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Is the US Treasury Bond Market Turning?

Perhaps the biggest macroeconomic event to watch for is the potential that the US Treasury bond market is turning south -- and that bond yields will rise significantly. This has many implications for the global economy, as capital flowing out of the US Treasury bond market -- the largest non-currency financial market -- will drastically impact values in other markets.

First, let's look at price. Below is a weekly chart of the TLT, an ETF tracking 20+ year US Treasury bonds. Note that price has been in a declining pattern for the past year.

TLT Weekly Chart
Larger Image

In terms of fundamentals, many people believe a mass exodus out of Treasury bonds is likely to occur at some point -- however timing is the big issue. Concerns about the US Treasury bond have existed for quite some time, given that US debt/GDP has surpassed 100%, and that debt is still growing as the US continues to run a budget deficit. Michael Pento's book, The Coming Bond Market Collapse, elaborates on this thesis. That this idea has been discussed for years while bonds have rallied, though, has turned many off to the idea that a sustained run out of the bond market is imminent.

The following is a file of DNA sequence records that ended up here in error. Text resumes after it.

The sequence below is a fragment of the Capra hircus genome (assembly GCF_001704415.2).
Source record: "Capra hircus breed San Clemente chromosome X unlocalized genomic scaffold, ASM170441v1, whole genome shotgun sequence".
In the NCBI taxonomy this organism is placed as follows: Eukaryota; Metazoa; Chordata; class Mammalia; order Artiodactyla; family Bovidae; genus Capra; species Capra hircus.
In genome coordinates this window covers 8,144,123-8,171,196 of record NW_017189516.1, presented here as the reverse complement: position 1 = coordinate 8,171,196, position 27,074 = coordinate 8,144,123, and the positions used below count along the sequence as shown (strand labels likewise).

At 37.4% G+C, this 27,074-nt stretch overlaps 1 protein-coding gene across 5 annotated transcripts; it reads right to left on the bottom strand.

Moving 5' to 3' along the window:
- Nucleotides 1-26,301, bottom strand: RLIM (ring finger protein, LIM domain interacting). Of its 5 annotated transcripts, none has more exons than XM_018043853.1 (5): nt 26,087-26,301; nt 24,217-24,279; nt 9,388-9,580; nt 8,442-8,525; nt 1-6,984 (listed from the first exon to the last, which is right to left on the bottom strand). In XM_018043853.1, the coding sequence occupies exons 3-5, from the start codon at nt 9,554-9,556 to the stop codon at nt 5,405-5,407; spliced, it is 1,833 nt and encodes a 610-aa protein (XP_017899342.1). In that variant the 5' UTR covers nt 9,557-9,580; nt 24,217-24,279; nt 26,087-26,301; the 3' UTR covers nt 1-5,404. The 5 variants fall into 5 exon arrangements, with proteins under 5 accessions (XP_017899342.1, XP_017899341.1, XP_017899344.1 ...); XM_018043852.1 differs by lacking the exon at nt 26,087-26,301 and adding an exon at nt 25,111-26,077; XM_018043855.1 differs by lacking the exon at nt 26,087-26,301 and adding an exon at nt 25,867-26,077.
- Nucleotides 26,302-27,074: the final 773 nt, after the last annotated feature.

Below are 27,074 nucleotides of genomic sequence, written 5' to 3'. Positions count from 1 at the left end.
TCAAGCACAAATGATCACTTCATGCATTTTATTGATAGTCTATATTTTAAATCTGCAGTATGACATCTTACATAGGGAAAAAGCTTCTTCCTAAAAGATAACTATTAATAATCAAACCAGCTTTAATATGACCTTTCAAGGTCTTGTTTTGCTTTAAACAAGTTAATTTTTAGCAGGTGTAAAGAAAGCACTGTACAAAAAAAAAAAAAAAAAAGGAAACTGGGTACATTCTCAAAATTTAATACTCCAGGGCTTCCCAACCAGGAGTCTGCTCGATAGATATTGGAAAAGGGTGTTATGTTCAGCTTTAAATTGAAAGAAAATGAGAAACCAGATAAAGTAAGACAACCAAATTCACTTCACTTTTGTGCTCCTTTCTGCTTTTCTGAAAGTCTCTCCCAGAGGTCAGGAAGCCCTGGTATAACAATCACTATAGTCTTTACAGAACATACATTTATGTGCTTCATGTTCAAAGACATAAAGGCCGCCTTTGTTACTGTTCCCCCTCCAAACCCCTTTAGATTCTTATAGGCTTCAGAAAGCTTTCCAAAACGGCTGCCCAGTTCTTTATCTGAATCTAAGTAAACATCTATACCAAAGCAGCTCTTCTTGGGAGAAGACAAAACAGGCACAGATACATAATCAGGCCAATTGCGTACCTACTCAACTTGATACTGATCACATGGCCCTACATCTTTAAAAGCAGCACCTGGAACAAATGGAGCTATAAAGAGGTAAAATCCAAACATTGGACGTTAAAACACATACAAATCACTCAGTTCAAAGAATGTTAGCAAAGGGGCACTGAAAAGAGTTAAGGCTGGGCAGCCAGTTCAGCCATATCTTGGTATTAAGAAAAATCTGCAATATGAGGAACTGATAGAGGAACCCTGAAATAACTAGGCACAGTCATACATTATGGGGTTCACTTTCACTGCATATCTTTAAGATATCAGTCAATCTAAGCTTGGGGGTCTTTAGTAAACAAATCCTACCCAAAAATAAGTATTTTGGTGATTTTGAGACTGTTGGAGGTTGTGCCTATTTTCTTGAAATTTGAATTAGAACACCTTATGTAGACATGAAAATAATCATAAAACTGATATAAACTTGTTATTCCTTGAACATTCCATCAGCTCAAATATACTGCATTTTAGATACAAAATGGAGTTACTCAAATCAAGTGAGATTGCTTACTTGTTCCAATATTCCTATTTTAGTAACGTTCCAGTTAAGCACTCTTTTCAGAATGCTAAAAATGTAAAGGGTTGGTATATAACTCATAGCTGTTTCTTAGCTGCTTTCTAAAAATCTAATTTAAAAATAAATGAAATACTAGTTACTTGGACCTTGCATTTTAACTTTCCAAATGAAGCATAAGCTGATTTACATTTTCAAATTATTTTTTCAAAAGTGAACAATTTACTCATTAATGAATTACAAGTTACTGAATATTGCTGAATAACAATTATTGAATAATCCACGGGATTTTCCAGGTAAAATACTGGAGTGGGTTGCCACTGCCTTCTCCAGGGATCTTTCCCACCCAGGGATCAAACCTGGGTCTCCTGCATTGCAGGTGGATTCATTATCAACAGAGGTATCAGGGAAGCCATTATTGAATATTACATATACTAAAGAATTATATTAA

But if the trend does continue and US treasury bonds end up giving up their gains since April of 2011 and more, what might happen in other markets? Where might capital flow? I believe precious metals would be the biggest beneficiaries, with commodities being the second biggest. Certain stock sectors could do well -- perhaps consumer staples? -- though I'd be wary of stocks, as they have been rallying strong since the start of the year in most equities markets around the world, and since an increase in interest rates would reduce credit available for buying stocks on margin. I would expect the decline in availability of credit to decrease the value of most real estate as well.

What do you think of the US Treasury bond market, fundamentally and technically?


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